The English language contains over a million words,
but you’re not expected to know them all.
For this part of the exam, is it in your best interest to be well-read and have a solid vocabulary? Of course, but you also need problem-solving skills that are specific to this task. While vocab lists are important, you won’t succeed by just memorizing hundreds of flashcards.
Think about it—8 questions in Sentence Completion. Some have 5 words in the answer choices (single-blank) and some have 10 (double-blank). Then there’s a smattering of vocab in the sentences themselves. So expect around 75 vocab words. These are chosen at the College Board’s discretion. Some are more likely to show up, but for the most part, it’s all fair game.
If/when you run into a new word, it’s OK. This isn’t just about your lexicon. In Sentence Completion (and every other part of the SAT), the College Board is testing 1) your key skills and 2) your familiarity with the test itself.
Key Skills & Strategies
To improve your speed and chances of answering correctly, take these steps BEFORE looking at the answer choices.
- Cover the answer choices and read the entire sentence.
- Identify the descriptive words, phrases, and punctuation that hint at the answer. These give imply relationships between different words, tell you if the answer has a positive/negative meaning, or give you synonyms/antonyms.
- Also look out for transition words, contrast words, negative words, and double negatives. You need this to know the overall meaning and logic of the sentence. That way, you have context for what kind of word goes in the blank. Now, we have to make an inference:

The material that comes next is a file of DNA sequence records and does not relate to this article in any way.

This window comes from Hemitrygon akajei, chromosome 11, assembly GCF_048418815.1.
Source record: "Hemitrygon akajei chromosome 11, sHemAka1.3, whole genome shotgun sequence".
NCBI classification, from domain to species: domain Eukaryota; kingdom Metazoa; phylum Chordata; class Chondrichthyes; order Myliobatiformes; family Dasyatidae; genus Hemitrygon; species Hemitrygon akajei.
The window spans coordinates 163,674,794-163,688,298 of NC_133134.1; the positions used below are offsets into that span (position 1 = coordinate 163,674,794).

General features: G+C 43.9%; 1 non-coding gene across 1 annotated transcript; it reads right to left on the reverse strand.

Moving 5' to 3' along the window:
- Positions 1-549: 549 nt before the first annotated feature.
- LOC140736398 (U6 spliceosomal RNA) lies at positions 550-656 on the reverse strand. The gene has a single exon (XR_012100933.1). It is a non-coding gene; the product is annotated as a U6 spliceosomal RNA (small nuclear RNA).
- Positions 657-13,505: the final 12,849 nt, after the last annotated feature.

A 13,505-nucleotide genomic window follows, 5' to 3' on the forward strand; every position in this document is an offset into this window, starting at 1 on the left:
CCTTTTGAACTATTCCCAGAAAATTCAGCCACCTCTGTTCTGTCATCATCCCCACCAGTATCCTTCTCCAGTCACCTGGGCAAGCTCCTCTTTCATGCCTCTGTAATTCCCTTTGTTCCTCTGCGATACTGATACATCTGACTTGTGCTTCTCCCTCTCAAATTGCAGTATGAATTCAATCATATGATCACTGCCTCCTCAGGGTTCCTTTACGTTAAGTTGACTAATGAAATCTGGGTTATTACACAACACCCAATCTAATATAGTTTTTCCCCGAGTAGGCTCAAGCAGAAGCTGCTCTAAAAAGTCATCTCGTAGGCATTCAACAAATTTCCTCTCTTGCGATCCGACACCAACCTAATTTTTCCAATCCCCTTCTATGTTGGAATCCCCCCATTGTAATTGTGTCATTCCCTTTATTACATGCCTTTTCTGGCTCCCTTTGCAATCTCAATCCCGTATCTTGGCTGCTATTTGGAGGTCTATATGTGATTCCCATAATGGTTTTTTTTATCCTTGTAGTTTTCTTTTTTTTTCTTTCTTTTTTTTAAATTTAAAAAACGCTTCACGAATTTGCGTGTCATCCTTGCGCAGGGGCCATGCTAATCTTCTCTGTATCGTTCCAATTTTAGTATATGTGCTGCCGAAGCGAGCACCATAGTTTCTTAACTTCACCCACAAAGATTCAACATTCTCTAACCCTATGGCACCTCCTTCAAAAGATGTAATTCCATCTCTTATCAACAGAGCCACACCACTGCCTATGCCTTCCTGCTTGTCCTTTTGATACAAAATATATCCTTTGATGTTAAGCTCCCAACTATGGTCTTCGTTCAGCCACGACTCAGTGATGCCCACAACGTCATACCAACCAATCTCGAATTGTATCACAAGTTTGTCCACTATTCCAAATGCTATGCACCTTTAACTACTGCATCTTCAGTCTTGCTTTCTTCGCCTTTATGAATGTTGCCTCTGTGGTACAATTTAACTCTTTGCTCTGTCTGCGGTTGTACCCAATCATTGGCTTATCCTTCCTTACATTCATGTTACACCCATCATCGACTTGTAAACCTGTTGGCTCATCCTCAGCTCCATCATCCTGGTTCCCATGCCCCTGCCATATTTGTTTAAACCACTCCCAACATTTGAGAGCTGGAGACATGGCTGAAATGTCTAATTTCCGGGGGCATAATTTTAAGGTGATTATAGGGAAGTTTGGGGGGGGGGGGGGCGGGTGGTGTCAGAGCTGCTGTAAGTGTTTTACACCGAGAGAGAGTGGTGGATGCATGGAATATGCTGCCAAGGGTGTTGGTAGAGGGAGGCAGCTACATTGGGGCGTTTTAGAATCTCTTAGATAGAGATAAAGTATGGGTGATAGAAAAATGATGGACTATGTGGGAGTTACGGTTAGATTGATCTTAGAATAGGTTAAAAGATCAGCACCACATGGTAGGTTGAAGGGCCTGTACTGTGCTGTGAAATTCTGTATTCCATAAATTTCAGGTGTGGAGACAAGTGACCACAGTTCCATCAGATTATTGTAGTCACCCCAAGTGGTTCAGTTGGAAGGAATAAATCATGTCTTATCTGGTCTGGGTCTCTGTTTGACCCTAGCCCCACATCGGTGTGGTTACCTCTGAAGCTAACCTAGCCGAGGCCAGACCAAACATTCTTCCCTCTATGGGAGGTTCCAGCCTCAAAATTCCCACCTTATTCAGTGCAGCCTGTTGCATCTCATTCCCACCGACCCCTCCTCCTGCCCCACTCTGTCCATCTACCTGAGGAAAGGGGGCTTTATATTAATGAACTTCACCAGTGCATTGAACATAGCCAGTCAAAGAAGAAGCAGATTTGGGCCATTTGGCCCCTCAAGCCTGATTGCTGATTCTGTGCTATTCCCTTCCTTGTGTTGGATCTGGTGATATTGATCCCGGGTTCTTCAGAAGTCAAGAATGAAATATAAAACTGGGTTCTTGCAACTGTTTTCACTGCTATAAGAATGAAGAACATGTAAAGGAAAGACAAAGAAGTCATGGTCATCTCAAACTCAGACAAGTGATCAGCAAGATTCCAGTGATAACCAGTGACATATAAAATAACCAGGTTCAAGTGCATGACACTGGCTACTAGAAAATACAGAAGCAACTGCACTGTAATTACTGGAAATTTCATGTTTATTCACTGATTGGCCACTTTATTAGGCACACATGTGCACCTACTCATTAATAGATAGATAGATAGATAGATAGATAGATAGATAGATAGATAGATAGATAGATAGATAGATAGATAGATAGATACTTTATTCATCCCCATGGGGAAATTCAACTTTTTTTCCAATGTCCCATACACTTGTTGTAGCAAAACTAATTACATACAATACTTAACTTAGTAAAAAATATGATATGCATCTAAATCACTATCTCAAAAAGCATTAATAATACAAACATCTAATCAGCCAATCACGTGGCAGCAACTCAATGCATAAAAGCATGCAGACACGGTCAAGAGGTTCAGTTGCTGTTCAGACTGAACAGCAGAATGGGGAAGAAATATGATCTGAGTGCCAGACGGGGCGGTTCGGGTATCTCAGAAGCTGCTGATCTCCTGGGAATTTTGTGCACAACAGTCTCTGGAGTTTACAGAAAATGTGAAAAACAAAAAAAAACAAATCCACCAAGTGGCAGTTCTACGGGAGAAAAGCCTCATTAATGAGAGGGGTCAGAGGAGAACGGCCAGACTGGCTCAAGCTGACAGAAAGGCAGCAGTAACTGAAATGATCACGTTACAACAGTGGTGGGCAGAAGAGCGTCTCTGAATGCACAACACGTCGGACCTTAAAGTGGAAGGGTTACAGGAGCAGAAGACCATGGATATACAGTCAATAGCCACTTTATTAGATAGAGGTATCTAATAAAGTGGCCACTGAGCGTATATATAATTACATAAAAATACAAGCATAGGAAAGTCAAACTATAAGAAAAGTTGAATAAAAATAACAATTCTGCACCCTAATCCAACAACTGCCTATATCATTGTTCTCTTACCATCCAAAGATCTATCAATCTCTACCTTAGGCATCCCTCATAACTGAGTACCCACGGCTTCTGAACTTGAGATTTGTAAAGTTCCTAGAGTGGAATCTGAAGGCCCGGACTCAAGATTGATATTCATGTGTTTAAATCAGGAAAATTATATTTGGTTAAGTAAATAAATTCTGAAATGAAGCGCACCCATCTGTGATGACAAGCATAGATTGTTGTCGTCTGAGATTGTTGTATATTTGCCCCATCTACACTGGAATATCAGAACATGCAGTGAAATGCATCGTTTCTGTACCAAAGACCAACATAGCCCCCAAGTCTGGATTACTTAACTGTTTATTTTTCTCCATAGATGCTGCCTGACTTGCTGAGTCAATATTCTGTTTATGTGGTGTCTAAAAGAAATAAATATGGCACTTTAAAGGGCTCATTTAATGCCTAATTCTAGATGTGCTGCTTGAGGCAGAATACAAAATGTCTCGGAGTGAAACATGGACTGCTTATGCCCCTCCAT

- Based on the context clues and what they imply, take an educated guess about what kind of word you need.
- Put your own word/phrase in the blank. It can even be a word that’s already in the sentence; the point is to have some sort of guide or target when you finally look at the answer choices.
- NOW you can try A through E, one at a time. Plug them into the sentence and eliminate ones that don’t match your own word.
All sections of the SAT test your knowledge of…the SAT. That’s just a reality, so be wary of the College Board’s favorite traps and how to avoid them. Notice that in all of these tricky scenarios, knowing the word definitions isn’t going to save you. That’s why strategy and familiarity matter.
It’s no coincidence that Sentence Completion is at the beginning of Critical Reading. Students may spend too much time here and compromise the rest — over 8 questions! Since these are in order of difficulty, knock out the easy ones and don’t obsess over the last few. If you can’t guess with confidence (or narrow down to 50/50), skip and move on. You need that time for passage-based questions.
Long, confusing sentences
You get lost in a sentence, miss the context clues, come up with a guess word that’s totally off, and pick the wrong answer. It’s important to break the sentence into parts. Use transition/contrast words to determine the meaning and flow.
Topic: Don’t Take the Bait!
A word is related to the topic of the sentence and looks appealing, especially if you’re rushed or nervous. Trap! The meaning of the sentence is what matters, not the topic.